Nobody wants to be on the losing end of a stock market investment, but it happens. The good news is you can avoid potential financial devastation by recognizing a few key signs that often indicate when it’s finally time to sell stock in a company. Here are seven of the biggest:
Your Exit Strategy Says It’s Time to Sell
Gambling is tricky. When I play blackjack at the casino, I always tell myself that I’ll leave the table if I lose the money I started with, or if I make a predetermined profit off my initial investment — but it rarely works out that way. My own greed and the free-flowing booze almost always derails my plans and I keep pressing my luck even after I’ve reached my “win” or “loss” thresholds. That’s exactly what you don’t want to do with your stock.
According to David Bakke, a finance expert at Money Crashers, “It’s a good idea to adopt an exit strategy when buying stocks for planning purposes,” he says. In other words, on the day you buy a stock, set your buy and sell price thresholds and then stick to it.
The Company’s Strategic Positioning Has Deteriorated
The technology industry can change on a dime; one day the tech is groundbreaking, the next day it’s useless. Marvin H. Doniger, author of A Common Sense Approach to Successful Investing, suggests jumping ship when the latter happens. If you hold stock in a company whose intellectual property or products are being phased out in favor of something else — and your company doesn’t have a competing concept — hit the road before the company takes a dive.
The Original Reason You Bought the Stock Is No Longer Valid
Perhaps you bought a firm’s stock because they were developing a new drug that showed promise. But if that drug fails its tests, says Doniger, you really don’t have a reason to hold on to the stock anymore. You bought into it because you thought it would succeed. If that doesn’t happen, then bid the stock adieu.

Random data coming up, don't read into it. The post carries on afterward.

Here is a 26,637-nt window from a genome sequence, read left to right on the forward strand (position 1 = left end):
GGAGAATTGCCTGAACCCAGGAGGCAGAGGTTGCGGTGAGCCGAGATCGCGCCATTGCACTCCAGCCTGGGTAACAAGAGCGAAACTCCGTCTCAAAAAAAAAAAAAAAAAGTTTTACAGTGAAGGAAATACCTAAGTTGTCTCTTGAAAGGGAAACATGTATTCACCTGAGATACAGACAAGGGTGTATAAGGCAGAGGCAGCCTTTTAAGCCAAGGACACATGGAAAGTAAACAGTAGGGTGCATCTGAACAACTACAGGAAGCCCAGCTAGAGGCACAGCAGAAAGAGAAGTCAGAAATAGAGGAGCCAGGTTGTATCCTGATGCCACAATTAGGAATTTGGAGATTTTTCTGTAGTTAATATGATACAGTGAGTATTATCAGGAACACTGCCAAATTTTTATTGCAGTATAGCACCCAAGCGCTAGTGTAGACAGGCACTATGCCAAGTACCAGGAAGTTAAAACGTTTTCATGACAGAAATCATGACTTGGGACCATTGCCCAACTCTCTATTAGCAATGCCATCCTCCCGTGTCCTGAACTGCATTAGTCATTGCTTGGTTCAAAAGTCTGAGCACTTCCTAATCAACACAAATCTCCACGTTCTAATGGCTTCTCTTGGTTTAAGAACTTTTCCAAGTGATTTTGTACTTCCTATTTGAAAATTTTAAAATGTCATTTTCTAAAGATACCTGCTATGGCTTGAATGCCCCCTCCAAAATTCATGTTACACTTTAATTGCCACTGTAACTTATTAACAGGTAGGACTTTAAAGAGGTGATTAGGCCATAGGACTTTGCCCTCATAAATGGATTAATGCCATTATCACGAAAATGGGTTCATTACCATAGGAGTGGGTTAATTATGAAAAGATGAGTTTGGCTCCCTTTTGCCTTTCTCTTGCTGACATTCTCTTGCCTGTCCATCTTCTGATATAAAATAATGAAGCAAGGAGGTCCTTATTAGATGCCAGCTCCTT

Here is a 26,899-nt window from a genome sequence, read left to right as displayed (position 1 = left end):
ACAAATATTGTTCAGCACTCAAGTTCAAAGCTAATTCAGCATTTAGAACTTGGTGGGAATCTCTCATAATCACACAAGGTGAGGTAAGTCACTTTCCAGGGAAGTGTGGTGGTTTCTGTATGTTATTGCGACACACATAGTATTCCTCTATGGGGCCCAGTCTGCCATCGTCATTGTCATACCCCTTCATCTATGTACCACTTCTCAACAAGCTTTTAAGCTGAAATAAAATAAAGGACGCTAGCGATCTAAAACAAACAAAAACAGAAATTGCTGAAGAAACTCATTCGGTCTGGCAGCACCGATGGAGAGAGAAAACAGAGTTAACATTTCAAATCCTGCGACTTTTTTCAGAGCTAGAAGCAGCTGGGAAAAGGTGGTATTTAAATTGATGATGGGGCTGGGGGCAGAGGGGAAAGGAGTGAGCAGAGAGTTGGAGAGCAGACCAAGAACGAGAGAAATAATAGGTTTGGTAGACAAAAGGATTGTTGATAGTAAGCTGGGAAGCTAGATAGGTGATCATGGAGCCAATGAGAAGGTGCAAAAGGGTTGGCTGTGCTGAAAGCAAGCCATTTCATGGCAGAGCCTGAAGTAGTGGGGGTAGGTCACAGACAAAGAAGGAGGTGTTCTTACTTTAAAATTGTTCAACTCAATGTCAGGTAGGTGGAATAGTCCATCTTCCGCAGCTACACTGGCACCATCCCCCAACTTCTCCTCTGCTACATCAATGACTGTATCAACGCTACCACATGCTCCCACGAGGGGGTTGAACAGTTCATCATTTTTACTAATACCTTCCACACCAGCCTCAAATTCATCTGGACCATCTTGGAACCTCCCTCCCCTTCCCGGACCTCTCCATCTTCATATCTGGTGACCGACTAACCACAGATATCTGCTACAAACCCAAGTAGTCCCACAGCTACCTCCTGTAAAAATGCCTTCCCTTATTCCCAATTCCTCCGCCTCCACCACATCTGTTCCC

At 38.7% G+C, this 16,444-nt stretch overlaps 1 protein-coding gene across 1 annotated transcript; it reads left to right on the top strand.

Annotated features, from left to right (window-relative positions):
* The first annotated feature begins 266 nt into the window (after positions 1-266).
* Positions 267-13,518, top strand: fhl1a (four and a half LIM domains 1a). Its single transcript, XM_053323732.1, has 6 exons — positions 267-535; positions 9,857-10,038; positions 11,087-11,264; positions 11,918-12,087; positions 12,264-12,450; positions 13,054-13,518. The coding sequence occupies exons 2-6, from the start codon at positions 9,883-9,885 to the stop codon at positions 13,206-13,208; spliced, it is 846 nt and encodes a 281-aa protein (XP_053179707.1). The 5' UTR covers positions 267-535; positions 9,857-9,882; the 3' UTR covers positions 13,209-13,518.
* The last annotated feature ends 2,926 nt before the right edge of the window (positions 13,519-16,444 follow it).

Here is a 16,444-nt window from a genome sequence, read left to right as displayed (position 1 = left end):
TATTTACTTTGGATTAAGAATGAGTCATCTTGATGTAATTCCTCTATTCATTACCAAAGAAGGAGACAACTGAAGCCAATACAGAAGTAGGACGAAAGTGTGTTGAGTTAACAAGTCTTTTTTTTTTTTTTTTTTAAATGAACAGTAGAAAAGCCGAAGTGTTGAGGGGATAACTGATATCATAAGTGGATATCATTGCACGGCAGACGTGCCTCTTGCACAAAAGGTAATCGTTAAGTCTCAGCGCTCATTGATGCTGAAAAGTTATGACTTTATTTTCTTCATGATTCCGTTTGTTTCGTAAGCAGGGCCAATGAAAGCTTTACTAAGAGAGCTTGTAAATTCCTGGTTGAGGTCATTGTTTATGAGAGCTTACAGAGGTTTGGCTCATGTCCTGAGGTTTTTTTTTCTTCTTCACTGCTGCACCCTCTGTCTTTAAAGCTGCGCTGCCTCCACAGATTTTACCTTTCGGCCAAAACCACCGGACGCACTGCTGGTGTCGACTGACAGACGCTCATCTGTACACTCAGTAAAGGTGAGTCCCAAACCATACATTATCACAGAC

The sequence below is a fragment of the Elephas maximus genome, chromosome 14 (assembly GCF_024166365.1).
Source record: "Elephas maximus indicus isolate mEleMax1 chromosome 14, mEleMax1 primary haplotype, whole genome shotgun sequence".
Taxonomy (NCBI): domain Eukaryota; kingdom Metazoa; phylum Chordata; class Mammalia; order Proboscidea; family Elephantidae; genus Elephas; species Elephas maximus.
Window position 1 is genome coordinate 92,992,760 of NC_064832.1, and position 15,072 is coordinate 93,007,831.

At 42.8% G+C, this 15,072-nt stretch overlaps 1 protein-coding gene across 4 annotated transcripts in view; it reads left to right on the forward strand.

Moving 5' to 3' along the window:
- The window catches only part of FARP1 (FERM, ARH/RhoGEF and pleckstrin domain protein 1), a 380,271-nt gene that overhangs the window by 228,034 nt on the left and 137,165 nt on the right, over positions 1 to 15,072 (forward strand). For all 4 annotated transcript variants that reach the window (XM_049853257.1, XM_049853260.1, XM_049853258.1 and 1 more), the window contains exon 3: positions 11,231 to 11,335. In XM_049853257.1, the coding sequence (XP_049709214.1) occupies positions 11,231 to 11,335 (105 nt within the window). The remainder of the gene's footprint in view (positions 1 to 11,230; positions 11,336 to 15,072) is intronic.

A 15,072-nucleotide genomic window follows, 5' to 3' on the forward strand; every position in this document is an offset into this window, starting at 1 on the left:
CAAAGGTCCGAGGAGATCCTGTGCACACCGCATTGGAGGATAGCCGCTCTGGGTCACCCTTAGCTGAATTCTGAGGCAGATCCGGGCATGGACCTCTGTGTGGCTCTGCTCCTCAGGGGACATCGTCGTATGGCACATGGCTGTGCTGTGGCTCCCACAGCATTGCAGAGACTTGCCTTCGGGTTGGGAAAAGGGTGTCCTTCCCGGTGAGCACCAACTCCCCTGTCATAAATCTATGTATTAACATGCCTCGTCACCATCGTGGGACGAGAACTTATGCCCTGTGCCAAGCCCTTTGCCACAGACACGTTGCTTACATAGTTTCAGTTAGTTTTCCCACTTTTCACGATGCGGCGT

Another reason to sell would be if the company is experiencing a decline in sales,revenues, profits, orcash flow. It may also be time to sell after your company is bought out, or merges with another company.
Key Employees Leave the Company
When there’s a shake-up at the company, investors get weary — especially when key employees responsible for the company’s success are taking a walk.
“Will Berkshire Hathaway’s performance be as stellar as it was after Warren Buffett leaves?” Doniger asks. “Probably not. Sell.”
The Company Starts Making Uneven Moves
When usually calm people start acting erratic, it raises your suspicion, right? Something must be up! Similarly, if a company you invested in starts taking risks that are out of character, watch out.
“The best way to know if it’s time to sell a stock is if the fundamentals change,” says entrepreneur and private investor AJ Saleem. “For example, if you’re holding a company that’s extremely conservative about acquisitions, but then starts acquiring random companies, it’s time to sell.”
Consumer Tastes Change Industry Dynamics
Here today, gone tomorrow is an increasing trend within today’s retail industry. Last year saw the demise of sporting-goods giant Sports Authority, while usually safe bets like Walmart announced it would close 269 stores around the world, including 154 in the United States. I can almost guarantee that more stories like this will happen during the next few years since several major brands, like Kmart, continue to struggle.
“One has to look no further than today’sretail industry to see the destruction that online vendors such as Amazon have done to brick-and-mortar retailers like as Sears and Macy’s,” says Doniger.
Government Regulations Challenge the Company’s Business Model
Cigarette sales have been challenged for years by statewide smoking bans in enclosed public spaces. That, combined with increased health and fitness awareness, and stores — like CVS — pulling cigarettes from shelves altogether, present Big Tobacco with more than a few hurdles. Similarly, taxes on sugary drinks present problems for soft-drink makers, like Coke and Pepsi. If a proposed regulation may affect your stock, then sell it before it’s enacted. Fortunately, you should have plenty of lead-time since these types of regulations have to jump through more than a few hoops before they’re finally enacted.
Photo Credit: Arch_Sam